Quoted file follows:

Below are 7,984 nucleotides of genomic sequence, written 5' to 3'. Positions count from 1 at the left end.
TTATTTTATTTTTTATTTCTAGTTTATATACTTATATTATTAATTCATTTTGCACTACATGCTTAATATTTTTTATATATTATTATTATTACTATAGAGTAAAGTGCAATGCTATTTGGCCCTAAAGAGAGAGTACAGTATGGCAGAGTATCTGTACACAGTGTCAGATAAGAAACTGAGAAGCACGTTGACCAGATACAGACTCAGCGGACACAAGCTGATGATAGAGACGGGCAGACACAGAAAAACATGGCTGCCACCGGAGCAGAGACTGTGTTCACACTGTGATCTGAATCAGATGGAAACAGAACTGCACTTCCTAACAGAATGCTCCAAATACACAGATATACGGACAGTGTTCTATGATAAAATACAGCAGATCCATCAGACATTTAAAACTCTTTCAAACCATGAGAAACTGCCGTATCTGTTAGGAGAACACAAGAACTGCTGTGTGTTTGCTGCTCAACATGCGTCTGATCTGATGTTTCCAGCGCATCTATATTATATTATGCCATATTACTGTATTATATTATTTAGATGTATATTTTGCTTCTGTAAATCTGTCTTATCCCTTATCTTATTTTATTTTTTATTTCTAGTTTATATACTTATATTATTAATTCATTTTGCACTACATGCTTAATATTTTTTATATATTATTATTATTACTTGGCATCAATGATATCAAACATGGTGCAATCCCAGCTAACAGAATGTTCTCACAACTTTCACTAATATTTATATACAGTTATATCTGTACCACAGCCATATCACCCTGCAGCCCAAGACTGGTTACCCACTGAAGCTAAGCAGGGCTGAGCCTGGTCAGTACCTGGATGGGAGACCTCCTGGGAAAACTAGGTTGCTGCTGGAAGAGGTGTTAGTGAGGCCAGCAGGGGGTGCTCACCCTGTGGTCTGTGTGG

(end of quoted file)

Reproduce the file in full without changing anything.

Below are 7,984 nucleotides of genomic sequence, written 5' to 3'. Positions count from 1 at the left end.
TTATTTTATTTTTTATTTCTAGTTTATATACTTATATTATTAATTCATTTTGCACTACATGCTTAATATTTTTTATATATTATTATTATTACTATAGAGTAAAGTGCAATGCTATTTGGCCCTAAAGAGAGAGTACAGTATGGCAGAGTATCTGTACACAGTGTCAGATAAGAAACTGAGAAGCACGTTGACCAGATACAGACTCAGCGGACACAAGCTGATGATAGAGACGGGCAGACACAGAAAAACATGGCTGCCACCGGAGCAGAGACTGTGTTCACACTGTGATCTGAATCAGATGGAAACAGAACTGCACTTCCTAACAGAATGCTCCAAATACACAGATATACGGACAGTGTTCTATGATAAAATACAGCAGATCCATCAGACATTTAAAACTCTTTCAAACCATGAGAAACTGCCGTATCTGTTAGGAGAACACAAGAACTGCTGTGTGTTTGCTGCTCAACATGCGTCTGATCTGATGTTTCCAGCGCATCTATATTATATTATGCCATATTACTGTATTATATTATTTAGATGTATATTTTGCTTCTGTAAATCTGTCTTATCCCTTATCTTATTTTATTTTTTATTTCTAGTTTATATACTTATATTATTAATTCATTTTGCACTACATGCTTAATATTTTTTATATATTATTATTATTACTTGGCATCAATGATATCAAACATGGTGCAATCCCAGCTAACAGAATGTTCTCACAACTTTCACTAATATTTATATACAGTTATATCTGTACCACAGCCATATCACCCTGCAGCCCAAGACTGGTTACCCACTGAAGCTAAGCAGGGCTGAGCCTGGTCAGTACCTGGATGGGAGACCTCCTGGGAAAACTAGGTTGCTGCTGGAAGAGGTGTTAGTGAGGCCAGCAGGGGGTGCTCACCCTGTGGTCTGTGTGG